Features  -   -  Share

Smudging the threshold between art and design, function and aestheticisation, Something Curated highlights eleven of the most interesting examples of furniture and homeware conceived by creatives working in art and fashion.


Jessi Reaves || Foam Couch with Straps, 2016

(via Bridget Donahue)

For her recent show at Herald St, Jessi Reaves built sculptural chairs, shelves, lamps and cabinets which obscure traditional distinctions between the functional and the aesthetic. While her constructions employ the structural and technical lexicons of furniture-making, utility is resolutely downgraded in favour of the grotesque and the excessive. Reaves replaces stylistic details you might otherwise associate with craft, such as carving, inlay, exotic wood grain, joinery or tufting, with her own methods and flourishes.


Rick Owens || Pavane for a Dead Princess, 2010

(via Salon 94)

This project is named after a Ravel piano piece that Owens’ parents used to play when he was a child, and the composer’s mysterious, fictional Spanish heroine provides the starting point for the designer’s “romantic and dramatic” imaginings. The truly monolithic king-size bed, decadently outfitted in translucent Spanish alabaster, is formed from a towering, two-meter-tall headboard atop a three-meter-square platform.


Nicolas Deshayes || Filth Takes Off its Shirt, 2015

(via Studio_Leigh)

Nicolas Deshayes’ sculptures use materials such as anodised aluminium and vacuum formed plastic to embrace the glossy aesthetics of 21st century design. Despite their emphasis on slick industrial surfaces and physicality, Deshayes’ works maintain a human presence in the form of glutinously rich, bodily allusions, engaging with the materials in ways that distort the ordinary. For Studio_Leigh, Deshayes made a series of warming sculptures; a heated depiction of a bodily organ produced in a similar fashion to a home radiator.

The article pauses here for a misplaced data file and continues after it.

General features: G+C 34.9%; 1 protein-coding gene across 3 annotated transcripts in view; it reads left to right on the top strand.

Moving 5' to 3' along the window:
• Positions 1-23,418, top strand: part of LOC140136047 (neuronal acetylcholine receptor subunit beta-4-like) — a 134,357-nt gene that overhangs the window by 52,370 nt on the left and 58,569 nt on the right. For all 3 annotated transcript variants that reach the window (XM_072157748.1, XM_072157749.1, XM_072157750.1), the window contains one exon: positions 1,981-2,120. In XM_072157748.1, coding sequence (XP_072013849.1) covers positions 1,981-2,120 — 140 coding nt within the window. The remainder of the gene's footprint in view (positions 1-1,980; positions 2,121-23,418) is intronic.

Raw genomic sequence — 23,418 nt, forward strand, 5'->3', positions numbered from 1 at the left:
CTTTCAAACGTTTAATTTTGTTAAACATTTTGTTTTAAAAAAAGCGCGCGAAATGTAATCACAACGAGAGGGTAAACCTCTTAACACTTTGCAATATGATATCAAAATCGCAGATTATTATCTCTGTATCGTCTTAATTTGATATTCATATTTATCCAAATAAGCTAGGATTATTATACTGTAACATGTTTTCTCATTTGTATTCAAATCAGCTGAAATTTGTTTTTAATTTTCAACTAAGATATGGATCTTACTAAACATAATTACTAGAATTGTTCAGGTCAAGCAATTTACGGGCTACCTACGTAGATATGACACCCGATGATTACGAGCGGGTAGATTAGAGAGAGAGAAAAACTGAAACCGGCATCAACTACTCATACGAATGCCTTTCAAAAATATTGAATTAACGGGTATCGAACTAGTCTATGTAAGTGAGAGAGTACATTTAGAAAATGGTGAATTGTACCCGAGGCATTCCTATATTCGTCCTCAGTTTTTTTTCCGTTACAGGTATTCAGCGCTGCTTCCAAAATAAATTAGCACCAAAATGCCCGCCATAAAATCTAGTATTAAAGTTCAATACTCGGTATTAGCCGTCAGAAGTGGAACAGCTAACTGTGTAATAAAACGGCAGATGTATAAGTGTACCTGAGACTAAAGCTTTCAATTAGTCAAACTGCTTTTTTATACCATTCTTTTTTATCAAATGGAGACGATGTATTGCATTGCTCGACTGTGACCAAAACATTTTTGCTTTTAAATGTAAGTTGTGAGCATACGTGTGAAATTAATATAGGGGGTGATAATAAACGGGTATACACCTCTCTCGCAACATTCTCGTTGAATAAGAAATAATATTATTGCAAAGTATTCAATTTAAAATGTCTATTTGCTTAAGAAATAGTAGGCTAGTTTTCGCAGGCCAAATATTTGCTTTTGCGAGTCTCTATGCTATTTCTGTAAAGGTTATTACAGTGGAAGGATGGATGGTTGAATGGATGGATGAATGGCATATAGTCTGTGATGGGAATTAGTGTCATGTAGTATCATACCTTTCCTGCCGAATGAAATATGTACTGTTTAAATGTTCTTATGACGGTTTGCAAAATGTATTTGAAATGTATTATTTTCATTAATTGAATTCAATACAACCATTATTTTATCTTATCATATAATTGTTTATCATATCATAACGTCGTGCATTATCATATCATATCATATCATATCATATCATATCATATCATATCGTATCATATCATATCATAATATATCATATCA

Virgil Abloh || Free Cubes, Material Table & Trivision Sign, 2016

(via Design Miami)

Virgil Abloh sees the act of creating as a need which continually shifts, prompting his move from fashion into the realm of furniture design last year. The designer debuted tables, chairs and credenzas, constructed from the likes of steel, stone, wood and leather. His Off-White project takes inspiration from architectural and urbanist references, comprising a curated assortment of furniture items presented at Design Miami’s exhibition platform.


Franz West || Artist’s Chairs, 1970s

(via Pinterest)

Visual artist, Franz West thought of chairs, tables, upholstered pieces, wardrobes, and bookcases in sculptural terms, and approached their design in accordance with his concept of sculpture, considering their physical and tactile qualities. By questioning the practicality of art and our physical and emotional response to it, West called into question the way art is experienced and defined, and accordingly suggested the possibility that furniture might be seen as sculpture and a social experience.


Allen Jones || Chair, 1969

(via Tate)